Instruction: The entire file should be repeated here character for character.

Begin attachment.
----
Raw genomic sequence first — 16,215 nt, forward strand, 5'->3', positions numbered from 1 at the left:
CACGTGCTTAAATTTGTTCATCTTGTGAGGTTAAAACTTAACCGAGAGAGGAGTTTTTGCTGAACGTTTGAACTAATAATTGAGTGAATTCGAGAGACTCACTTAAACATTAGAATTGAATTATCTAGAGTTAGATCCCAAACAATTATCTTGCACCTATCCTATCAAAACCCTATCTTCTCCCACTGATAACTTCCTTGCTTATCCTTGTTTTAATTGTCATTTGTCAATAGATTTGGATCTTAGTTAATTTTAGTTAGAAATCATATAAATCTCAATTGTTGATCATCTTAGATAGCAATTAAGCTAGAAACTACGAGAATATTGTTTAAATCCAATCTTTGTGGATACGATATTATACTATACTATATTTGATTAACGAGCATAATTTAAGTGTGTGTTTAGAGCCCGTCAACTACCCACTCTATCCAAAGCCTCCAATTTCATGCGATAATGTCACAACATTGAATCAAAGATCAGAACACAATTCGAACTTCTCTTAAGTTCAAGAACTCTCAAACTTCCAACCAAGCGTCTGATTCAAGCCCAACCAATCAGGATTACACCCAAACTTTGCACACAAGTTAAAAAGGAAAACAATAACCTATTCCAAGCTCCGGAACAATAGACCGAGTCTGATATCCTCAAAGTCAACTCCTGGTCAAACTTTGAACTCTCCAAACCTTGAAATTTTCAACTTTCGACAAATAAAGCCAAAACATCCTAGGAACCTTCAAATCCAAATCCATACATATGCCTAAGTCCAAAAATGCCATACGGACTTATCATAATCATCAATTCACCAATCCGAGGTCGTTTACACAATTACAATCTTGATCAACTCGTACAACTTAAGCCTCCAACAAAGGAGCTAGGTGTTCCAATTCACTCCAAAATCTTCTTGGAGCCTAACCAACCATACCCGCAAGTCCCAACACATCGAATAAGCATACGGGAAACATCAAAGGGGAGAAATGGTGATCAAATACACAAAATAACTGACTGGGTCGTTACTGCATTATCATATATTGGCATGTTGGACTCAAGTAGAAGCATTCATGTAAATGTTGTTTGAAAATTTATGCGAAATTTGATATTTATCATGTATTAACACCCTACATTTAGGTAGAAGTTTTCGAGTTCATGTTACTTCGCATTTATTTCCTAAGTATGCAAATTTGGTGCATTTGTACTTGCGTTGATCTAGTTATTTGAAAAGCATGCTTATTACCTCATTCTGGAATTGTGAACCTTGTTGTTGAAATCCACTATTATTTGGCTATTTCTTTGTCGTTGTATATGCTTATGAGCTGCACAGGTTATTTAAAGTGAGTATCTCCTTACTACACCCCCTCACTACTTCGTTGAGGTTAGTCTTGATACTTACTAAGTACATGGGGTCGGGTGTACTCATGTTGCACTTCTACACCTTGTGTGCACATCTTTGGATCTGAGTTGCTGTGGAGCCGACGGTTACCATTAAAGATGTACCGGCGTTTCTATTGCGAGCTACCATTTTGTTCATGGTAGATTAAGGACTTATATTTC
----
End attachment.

Raw genomic sequence first — 16,215 nt, forward strand, 5'->3', positions numbered from 1 at the left:
CACGTGCTTAAATTTGTTCATCTTGTGAGGTTAAAACTTAACCGAGAGAGGAGTTTTTGCTGAACGTTTGAACTAATAATTGAGTGAATTCGAGAGACTCACTTAAACATTAGAATTGAATTATCTAGAGTTAGATCCCAAACAATTATCTTGCACCTATCCTATCAAAACCCTATCTTCTCCCACTGATAACTTCCTTGCTTATCCTTGTTTTAATTGTCATTTGTCAATAGATTTGGATCTTAGTTAATTTTAGTTAGAAATCATATAAATCTCAATTGTTGATCATCTTAGATAGCAATTAAGCTAGAAACTACGAGAATATTGTTTAAATCCAATCTTTGTGGATACGATATTATACTATACTATATTTGATTAACGAGCATAATTTAAGTGTGTGTTTAGAGCCCGTCAACTACCCACTCTATCCAAAGCCTCCAATTTCATGCGATAATGTCACAACATTGAATCAAAGATCAGAACACAATTCGAACTTCTCTTAAGTTCAAGAACTCTCAAACTTCCAACCAAGCGTCTGATTCAAGCCCAACCAATCAGGATTACACCCAAACTTTGCACACAAGTTAAAAAGGAAAACAATAACCTATTCCAAGCTCCGGAACAATAGACCGAGTCTGATATCCTCAAAGTCAACTCCTGGTCAAACTTTGAACTCTCCAAACCTTGAAATTTTCAACTTTCGACAAATAAAGCCAAAACATCCTAGGAACCTTCAAATCCAAATCCATACATATGCCTAAGTCCAAAAATGCCATACGGACTTATCATAATCATCAATTCACCAATCCGAGGTCGTTTACACAATTACAATCTTGATCAACTCGTACAACTTAAGCCTCCAACAAAGGAGCTAGGTGTTCCAATTCACTCCAAAATCTTCTTGGAGCCTAACCAACCATACCCGCAAGTCCCAACACATCGAATAAGCATACGGGAAACATCAAAGGGGAGAAATGGTGATCAAATACACAAAATAACTGACTGGGTCGTTACTGCATTATCATATATTGGCATGTTGGACTCAAGTAGAAGCATTCATGTAAATGTTGTTTGAAAATTTATGCGAAATTTGATATTTATCATGTATTAACACCCTACATTTAGGTAGAAGTTTTCGAGTTCATGTTACTTCGCATTTATTTCCTAAGTATGCAAATTTGGTGCATTTGTACTTGCGTTGATCTAGTTATTTGAAAAGCATGCTTATTACCTCATTCTGGAATTGTGAACCTTGTTGTTGAAATCCACTATTATTTGGCTATTTCTTTGTCGTTGTATATGCTTATGAGCTGCACAGGTTATTTAAAGTGAGTATCTCCTTACTACACCCCCTCACTACTTCGTTGAGGTTAGTCTTGATACTTACTAAGTACATGGGGTCGGGTGTACTCATGTTGCACTTCTACACCTTGTGTGCACATCTTTGGATCTGAGTTGCTGTGGAGCCGACGGTTACCATTAAAGATGTACCGGCGTTTCTATTGCGAGCTACCATTTTGTTCATGGTAGATTAAGGACTTATATTTC